'Home is a sense of belonging'
SARAH MCKEVITTmoved to Dubai with her family two years ago, but it was a holiday experience in Thailand that made her reassess her sense of home
SOMETIMES WE are touched by unexpected events. Far from home, this can heighten your sense of vulnerability, but can also help you assess what really matters.
Two years ago, my husband, who works in the petroleum industry, was offered a posting in Dubai. It was an opportunity for him and good timing for our two girls, then aged nine and three.
We had both returned to Ireland from Britain in the mid-1990s and spent the “good years” in career jobs in oil companies. We considered ourselves lucky to have married, bought a house and started our family in Ireland while many of our contemporaries, trained as geologists, still worked abroad.
So it was with some trepidation that we left again, knowing that this time the return route could be less straightforward. We rented our house and flew to the Middle East in the summer of 2010.
Dubai was exciting, challenging and often exhausting. The large ex-pat population presented us with many new beliefs and cultures, beyond the Islamic and local Emirati traditions we had expected. Everyone had come from somewhere else, making it easier to fit in.
While dining last year in a Thai restaurant, we reminisced about our pre-children backpacking days in Bangkok 20 years ago, and resolved to revisit Thailand. It’s a relatively short journey from Dubai, and would be a good place to relax as a family.
A few months later we were in Patong on the island of Phuket. One night the streets filled with people, many barefoot, running. “Why are all those people going up the hill?” we asked. The look in the eyes of the woman who paused to answer our question will always remain. “Tsunami!” she breathed. In Thailand, it’s a word loaded with fear, following the devastating tsunami of 2004.
Quickly, we packed our car to capacity with people and drove to a clearing on a hill. People assembled, mostly tourists, as news of the tsunami alert streamed in, along with texts, phone calls and emails from across the world. A wave was expected to make landfall on Phuket at about 6pm.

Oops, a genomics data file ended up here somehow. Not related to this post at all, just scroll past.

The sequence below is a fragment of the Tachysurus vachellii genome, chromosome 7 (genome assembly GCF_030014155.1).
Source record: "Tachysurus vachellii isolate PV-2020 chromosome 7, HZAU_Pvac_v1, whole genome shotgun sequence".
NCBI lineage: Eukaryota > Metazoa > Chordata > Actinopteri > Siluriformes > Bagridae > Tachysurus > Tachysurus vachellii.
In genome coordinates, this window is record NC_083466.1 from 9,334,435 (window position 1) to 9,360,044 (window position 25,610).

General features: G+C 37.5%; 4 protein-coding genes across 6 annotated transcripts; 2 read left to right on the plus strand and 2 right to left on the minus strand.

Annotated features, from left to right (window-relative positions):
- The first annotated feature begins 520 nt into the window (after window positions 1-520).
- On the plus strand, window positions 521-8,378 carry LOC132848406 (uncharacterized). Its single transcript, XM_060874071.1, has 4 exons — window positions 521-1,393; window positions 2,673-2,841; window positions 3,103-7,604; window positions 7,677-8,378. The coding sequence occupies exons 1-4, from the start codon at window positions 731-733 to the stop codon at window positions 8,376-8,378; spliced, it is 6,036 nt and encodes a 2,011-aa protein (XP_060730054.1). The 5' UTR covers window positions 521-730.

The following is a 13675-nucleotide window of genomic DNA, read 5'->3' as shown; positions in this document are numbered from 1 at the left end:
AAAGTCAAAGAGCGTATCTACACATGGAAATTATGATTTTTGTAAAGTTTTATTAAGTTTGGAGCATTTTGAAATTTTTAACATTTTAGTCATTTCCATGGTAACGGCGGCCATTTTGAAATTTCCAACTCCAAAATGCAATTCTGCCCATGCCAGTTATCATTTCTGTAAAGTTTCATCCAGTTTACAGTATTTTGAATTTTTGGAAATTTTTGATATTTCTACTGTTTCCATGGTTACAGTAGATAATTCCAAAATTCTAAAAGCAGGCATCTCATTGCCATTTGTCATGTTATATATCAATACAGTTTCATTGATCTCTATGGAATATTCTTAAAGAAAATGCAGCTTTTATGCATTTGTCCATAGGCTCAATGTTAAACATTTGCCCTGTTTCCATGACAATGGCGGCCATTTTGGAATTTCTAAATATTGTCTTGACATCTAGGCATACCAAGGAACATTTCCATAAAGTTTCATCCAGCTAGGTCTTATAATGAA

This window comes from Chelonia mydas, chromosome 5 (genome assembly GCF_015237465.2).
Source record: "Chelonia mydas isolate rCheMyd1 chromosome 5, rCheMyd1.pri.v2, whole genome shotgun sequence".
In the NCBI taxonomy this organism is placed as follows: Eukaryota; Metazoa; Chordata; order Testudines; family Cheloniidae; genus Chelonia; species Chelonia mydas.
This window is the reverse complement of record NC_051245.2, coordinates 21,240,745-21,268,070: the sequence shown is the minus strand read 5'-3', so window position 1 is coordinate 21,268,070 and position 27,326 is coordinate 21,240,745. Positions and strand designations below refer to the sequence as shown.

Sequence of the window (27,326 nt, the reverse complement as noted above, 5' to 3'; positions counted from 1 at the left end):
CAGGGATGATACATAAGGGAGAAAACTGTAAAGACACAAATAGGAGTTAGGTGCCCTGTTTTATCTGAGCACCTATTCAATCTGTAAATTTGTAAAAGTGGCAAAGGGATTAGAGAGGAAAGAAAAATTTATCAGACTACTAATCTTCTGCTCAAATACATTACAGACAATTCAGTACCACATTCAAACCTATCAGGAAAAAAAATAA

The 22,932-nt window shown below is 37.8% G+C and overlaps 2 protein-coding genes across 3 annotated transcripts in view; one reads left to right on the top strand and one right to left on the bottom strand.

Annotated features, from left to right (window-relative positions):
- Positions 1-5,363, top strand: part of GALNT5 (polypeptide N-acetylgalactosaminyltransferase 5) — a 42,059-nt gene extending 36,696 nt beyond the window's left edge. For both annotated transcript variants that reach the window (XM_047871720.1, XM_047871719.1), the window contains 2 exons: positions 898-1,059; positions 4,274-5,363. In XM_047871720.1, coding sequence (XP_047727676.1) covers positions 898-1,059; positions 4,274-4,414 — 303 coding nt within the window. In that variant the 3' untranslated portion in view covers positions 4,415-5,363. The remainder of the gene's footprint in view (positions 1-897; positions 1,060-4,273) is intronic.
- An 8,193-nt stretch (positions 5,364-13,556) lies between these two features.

From Sligo, my friend Suzanne texted updates from the US Geological Survey website. The earthquake, like the 2004 one, had occurred off Sumatra in Indonesia. But fault movement this time was strike-slip, not vertical thrust, and so was less likely to cause a large displacement of water.
We gave geology lessons, grateful to have a distraction. It was unnerving, surreal. We were connected to the world, out of danger, but powerless against this massive, random force of nature.
Soon after 6pm, a 10cm wave was recorded on Patong beach and reported on local radio. There was a giddiness in the air, a feeling that we had all defied death. Sensing the relief, our children began to enjoy the adventure, sitting on banana leaves around the smoky campfire in an attempt to ward away the mosquitos which had descended in the approaching darkness.
The group slowly dispersed as people made their way back downhill. One young man said he was heading back to the bar he was in, to reclaim his shoes and resume the party. A young French woman embraced us tightly, her temporary Irish family. She was going home.
There were other Irish people on the hill. Mary, Paddy and Brian were on a year’s leave from a laboratory in Longford to see the world. They were not sure if the jobs would be there when they returned. Two lads from Armagh and Monaghan were partying for the weekend in Patong before returning to construction jobs in Australia.
I fell to thinking about where this young generation of Irish travellers will settle. Could they return to a more prosperous Ireland as we had, only to leave again? Will our own children ever get that feeling of stepping off an island to explore the world? Perhaps they won’t need to. Already our kids are changing, becoming well-travelled, exposed to different people and cultures. We don’t know whether there will be opportunities for them in the Ireland of the future, or whether they will even want to return. Growing up abroad, their lives are now fundamentally different. I often wonder how they will define themselves and what they will identify with when they are adults.
We returned to our everyday lives, and for all of us, Dubai felt like home. We have met new people from countless backgrounds, some of whom we can count on as friends.
Home for us is a sense of belonging. It’s not about a particular place or people, but something that you work towards and create, wherever you may find yourself. With that knowledge, you have the capacity to go anywhere.
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